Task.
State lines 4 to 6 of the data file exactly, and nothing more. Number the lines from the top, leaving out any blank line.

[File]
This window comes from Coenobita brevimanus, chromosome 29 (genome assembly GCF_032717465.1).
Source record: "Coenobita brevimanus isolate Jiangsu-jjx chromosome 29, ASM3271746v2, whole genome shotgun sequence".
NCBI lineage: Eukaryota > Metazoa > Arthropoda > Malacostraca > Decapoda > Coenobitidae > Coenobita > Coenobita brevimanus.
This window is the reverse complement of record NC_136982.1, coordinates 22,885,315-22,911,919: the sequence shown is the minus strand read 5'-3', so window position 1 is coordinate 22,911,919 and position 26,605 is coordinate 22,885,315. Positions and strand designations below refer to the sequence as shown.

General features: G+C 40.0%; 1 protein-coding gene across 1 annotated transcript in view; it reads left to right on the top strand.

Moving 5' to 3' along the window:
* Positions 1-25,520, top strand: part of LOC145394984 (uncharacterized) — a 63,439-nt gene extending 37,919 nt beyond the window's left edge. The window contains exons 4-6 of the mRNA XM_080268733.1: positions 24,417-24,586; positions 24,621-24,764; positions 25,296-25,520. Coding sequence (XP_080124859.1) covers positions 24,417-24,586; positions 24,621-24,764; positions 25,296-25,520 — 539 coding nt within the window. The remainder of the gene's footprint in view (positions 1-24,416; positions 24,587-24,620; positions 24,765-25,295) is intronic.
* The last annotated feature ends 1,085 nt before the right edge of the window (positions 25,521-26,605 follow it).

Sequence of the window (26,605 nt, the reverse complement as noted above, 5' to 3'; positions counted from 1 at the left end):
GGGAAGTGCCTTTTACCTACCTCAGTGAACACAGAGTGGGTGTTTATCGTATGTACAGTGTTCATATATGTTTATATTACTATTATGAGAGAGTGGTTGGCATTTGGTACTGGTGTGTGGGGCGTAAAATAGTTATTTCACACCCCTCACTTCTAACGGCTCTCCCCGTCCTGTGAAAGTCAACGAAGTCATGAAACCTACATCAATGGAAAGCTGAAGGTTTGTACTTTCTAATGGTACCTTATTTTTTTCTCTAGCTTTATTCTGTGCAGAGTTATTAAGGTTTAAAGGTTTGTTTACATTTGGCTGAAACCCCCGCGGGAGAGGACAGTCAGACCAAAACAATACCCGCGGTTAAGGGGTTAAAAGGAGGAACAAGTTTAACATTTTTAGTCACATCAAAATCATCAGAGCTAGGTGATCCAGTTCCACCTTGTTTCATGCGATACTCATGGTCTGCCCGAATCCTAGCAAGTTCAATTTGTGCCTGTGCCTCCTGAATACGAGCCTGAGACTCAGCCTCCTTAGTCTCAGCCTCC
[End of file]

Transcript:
This window is the reverse complement of record NC_136982.1, coordinates 22,885,315-22,911,919: the sequence shown is the minus strand read 5'-3', so window position 1 is coordinate 22,911,919 and position 26,605 is coordinate 22,885,315. Positions and strand designations below refer to the sequence as shown.

General features: G+C 40.0%; 1 protein-coding gene across 1 annotated transcript in view; it reads left to right on the top strand.

Moving 5' to 3' along the window: